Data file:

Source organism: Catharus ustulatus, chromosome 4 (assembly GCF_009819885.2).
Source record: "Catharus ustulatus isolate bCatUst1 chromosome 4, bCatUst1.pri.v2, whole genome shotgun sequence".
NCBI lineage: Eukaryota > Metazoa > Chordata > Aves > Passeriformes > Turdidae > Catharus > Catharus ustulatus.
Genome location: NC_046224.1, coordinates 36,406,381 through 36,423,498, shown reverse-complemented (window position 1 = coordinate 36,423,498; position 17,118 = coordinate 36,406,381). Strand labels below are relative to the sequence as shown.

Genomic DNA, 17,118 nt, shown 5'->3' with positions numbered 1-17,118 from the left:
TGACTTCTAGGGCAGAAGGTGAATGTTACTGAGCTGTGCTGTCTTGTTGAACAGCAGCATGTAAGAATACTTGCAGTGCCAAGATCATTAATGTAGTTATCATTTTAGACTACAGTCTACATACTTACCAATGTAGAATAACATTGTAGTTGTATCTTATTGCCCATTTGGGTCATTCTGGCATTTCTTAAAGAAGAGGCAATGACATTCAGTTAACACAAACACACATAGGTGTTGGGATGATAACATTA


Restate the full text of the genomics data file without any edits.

Source organism: Catharus ustulatus, chromosome 4 (assembly GCF_009819885.2).
Source record: "Catharus ustulatus isolate bCatUst1 chromosome 4, bCatUst1.pri.v2, whole genome shotgun sequence".
NCBI lineage: Eukaryota > Metazoa > Chordata > Aves > Passeriformes > Turdidae > Catharus > Catharus ustulatus.
Genome location: NC_046224.1, coordinates 36,406,381 through 36,423,498, shown reverse-complemented (window position 1 = coordinate 36,423,498; position 17,118 = coordinate 36,406,381). Strand labels below are relative to the sequence as shown.

Genomic DNA, 17,118 nt, shown 5'->3' with positions numbered 1-17,118 from the left:
TGACTTCTAGGGCAGAAGGTGAATGTTACTGAGCTGTGCTGTCTTGTTGAACAGCAGCATGTAAGAATACTTGCAGTGCCAAGATCATTAATGTAGTTATCATTTTAGACTACAGTCTACATACTTACCAATGTAGAATAACATTGTAGTTGTATCTTATTGCCCATTTGGGTCATTCTGGCATTTCTTAAAGAAGAGGCAATGACATTCAGTTAACACAAACACACATAGGTGTTGGGATGATAACATTA